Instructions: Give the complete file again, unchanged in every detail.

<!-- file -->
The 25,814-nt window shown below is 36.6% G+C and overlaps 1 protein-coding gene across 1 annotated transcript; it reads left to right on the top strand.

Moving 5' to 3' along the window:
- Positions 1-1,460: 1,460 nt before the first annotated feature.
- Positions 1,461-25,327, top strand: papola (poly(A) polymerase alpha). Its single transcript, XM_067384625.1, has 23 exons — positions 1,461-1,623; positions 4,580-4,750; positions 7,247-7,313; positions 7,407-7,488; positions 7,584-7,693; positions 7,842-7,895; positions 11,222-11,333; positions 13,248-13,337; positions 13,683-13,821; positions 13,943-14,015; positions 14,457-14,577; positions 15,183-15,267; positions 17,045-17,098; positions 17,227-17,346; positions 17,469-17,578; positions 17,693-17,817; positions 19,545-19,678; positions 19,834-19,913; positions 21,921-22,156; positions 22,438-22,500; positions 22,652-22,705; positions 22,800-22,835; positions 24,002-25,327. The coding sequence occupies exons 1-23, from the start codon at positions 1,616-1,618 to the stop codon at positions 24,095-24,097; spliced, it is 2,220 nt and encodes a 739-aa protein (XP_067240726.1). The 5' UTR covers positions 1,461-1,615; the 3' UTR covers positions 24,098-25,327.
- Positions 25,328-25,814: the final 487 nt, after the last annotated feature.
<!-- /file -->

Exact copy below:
The 25,814-nt window shown below is 36.6% G+C and overlaps 1 protein-coding gene across 1 annotated transcript; it reads left to right on the top strand.

Moving 5' to 3' along the window:
- Positions 1-1,460: 1,460 nt before the first annotated feature.
- Positions 1,461-25,327, top strand: papola (poly(A) polymerase alpha). Its single transcript, XM_067384625.1, has 23 exons — positions 1,461-1,623; positions 4,580-4,750; positions 7,247-7,313; positions 7,407-7,488; positions 7,584-7,693; positions 7,842-7,895; positions 11,222-11,333; positions 13,248-13,337; positions 13,683-13,821; positions 13,943-14,015; positions 14,457-14,577; positions 15,183-15,267; positions 17,045-17,098; positions 17,227-17,346; positions 17,469-17,578; positions 17,693-17,817; positions 19,545-19,678; positions 19,834-19,913; positions 21,921-22,156; positions 22,438-22,500; positions 22,652-22,705; positions 22,800-22,835; positions 24,002-25,327. The coding sequence occupies exons 1-23, from the start codon at positions 1,616-1,618 to the stop codon at positions 24,095-24,097; spliced, it is 2,220 nt and encodes a 739-aa protein (XP_067240726.1). The 5' UTR covers positions 1,461-1,615; the 3' UTR covers positions 24,098-25,327.
- Positions 25,328-25,814: the final 487 nt, after the last annotated feature.